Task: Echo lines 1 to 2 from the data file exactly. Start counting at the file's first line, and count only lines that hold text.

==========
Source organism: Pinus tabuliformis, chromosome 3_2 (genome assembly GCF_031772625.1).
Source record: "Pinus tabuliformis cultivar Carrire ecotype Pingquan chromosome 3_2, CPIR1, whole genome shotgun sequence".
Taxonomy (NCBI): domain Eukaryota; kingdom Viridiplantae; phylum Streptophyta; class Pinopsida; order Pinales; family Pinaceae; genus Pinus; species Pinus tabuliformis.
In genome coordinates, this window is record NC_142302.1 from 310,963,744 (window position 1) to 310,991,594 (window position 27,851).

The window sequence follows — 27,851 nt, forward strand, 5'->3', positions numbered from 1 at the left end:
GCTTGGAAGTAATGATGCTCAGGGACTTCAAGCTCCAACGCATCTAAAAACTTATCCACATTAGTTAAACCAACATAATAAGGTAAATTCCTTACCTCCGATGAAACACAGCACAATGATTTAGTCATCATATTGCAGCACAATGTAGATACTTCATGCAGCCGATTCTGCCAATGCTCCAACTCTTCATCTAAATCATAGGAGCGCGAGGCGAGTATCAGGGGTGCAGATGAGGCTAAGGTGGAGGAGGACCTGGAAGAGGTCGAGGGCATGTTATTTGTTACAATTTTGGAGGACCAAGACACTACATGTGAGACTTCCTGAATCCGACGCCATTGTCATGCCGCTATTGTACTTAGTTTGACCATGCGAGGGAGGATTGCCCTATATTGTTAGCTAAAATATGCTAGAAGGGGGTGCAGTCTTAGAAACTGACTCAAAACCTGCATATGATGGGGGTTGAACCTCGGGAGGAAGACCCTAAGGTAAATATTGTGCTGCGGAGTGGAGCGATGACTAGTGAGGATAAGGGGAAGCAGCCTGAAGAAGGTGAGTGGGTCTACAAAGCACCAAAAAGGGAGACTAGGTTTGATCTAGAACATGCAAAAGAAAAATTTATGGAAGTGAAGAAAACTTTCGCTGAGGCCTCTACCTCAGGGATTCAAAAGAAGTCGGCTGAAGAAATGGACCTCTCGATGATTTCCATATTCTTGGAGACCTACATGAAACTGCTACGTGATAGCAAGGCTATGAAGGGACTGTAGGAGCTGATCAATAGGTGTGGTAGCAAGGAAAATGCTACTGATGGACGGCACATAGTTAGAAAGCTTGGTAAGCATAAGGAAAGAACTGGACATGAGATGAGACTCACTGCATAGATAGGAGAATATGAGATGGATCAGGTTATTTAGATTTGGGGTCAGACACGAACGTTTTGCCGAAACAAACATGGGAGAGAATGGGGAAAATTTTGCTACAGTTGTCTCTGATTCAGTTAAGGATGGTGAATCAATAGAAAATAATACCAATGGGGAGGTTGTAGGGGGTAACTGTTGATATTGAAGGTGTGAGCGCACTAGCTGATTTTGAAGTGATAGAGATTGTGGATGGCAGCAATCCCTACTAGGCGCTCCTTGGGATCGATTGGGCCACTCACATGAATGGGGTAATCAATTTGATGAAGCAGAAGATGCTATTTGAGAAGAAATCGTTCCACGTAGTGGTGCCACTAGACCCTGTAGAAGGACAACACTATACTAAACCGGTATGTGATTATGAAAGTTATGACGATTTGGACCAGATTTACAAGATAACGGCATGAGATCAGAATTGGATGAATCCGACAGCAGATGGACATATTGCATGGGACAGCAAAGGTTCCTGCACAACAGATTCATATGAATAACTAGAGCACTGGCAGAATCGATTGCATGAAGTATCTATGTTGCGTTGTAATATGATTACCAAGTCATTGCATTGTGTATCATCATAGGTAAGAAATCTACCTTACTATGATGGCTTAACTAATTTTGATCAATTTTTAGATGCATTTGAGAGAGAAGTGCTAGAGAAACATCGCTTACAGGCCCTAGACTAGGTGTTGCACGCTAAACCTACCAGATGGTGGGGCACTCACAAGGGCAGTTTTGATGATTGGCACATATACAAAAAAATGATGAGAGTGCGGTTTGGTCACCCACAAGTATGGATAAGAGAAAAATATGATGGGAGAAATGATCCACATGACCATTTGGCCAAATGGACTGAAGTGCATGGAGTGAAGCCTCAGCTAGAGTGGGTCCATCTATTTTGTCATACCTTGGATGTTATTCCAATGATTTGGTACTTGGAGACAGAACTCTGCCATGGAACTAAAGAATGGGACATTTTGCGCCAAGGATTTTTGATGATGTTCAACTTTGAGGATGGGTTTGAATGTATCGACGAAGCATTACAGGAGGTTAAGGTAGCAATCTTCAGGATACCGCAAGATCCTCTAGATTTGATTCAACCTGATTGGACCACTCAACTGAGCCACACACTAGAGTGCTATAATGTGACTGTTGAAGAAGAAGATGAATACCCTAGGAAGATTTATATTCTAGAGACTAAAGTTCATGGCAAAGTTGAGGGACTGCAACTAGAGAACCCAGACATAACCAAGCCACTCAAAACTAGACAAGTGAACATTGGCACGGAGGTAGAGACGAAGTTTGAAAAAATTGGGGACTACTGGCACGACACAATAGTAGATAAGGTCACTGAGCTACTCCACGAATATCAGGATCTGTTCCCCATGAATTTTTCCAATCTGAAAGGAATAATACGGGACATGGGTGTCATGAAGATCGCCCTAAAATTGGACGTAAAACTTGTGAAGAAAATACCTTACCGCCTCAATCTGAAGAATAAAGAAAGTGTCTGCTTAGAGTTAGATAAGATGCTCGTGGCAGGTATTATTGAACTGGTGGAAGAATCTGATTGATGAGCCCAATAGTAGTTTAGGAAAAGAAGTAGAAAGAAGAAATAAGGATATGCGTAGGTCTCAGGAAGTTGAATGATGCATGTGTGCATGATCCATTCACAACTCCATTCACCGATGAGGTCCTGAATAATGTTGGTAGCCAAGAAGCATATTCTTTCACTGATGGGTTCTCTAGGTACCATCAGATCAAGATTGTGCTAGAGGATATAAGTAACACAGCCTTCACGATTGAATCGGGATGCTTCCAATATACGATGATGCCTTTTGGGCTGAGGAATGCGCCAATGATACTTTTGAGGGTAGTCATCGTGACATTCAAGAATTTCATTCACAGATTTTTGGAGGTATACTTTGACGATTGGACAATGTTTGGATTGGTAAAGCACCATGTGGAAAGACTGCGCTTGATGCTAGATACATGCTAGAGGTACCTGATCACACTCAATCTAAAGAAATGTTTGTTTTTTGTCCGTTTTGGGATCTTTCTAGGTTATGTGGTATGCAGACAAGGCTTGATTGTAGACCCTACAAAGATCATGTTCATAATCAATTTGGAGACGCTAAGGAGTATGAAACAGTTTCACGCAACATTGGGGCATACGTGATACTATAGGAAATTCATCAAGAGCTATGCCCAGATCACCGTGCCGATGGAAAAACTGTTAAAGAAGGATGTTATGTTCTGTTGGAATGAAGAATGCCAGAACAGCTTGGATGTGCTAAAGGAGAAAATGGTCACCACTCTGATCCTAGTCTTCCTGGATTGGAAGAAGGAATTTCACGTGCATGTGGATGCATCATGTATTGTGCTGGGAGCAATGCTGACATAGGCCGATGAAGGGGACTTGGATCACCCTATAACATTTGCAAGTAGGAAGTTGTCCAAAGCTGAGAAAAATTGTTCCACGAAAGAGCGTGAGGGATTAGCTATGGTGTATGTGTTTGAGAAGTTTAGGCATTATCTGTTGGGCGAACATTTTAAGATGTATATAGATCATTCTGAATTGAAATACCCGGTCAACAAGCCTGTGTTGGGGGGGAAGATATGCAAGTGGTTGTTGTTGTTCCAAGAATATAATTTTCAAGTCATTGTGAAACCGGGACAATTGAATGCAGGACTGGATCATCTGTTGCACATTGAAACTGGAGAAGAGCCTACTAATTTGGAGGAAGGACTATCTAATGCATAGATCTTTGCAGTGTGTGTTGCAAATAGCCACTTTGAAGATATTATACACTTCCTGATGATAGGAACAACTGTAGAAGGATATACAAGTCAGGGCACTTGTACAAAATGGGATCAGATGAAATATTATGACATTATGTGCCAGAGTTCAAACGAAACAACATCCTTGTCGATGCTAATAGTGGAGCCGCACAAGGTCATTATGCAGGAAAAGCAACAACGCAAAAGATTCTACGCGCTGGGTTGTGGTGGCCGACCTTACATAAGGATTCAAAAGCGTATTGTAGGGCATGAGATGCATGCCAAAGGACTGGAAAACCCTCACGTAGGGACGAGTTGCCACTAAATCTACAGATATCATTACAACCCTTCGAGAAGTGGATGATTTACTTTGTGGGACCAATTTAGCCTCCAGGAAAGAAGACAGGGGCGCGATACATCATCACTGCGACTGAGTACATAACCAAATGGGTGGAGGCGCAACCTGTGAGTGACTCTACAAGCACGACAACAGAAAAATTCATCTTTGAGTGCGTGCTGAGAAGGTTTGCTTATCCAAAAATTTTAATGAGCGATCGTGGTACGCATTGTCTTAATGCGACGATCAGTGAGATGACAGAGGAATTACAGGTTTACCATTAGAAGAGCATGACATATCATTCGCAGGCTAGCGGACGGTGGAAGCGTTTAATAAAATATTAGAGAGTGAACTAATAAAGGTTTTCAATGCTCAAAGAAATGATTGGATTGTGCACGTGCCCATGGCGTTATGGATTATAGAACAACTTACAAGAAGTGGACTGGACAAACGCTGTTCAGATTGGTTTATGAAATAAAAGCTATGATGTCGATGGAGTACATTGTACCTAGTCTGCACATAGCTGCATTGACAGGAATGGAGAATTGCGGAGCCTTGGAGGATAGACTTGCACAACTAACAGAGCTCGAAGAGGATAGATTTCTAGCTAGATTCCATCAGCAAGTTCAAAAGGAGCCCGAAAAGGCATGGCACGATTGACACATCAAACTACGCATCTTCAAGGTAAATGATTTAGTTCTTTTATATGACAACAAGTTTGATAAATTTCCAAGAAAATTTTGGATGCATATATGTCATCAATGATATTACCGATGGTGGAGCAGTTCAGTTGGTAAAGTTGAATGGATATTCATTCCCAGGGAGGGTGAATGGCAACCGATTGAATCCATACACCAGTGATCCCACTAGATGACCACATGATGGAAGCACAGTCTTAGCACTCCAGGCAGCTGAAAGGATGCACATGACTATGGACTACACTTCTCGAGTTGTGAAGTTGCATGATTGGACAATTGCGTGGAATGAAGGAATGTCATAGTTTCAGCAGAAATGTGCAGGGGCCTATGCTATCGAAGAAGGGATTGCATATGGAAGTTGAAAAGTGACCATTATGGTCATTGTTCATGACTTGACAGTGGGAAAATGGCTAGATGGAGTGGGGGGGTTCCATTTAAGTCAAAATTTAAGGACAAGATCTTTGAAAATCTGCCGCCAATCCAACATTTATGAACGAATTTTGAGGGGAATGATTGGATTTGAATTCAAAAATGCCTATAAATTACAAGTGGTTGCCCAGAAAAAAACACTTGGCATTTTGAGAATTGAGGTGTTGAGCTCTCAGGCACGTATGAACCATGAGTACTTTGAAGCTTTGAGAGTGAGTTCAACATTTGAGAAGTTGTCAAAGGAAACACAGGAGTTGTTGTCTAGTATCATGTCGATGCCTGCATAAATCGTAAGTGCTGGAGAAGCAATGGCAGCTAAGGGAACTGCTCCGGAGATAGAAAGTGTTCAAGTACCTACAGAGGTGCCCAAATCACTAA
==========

Source organism: Pinus tabuliformis, chromosome 3_2 (genome assembly GCF_031772625.1).
Source record: "Pinus tabuliformis cultivar Carrire ecotype Pingquan chromosome 3_2, CPIR1, whole genome shotgun sequence".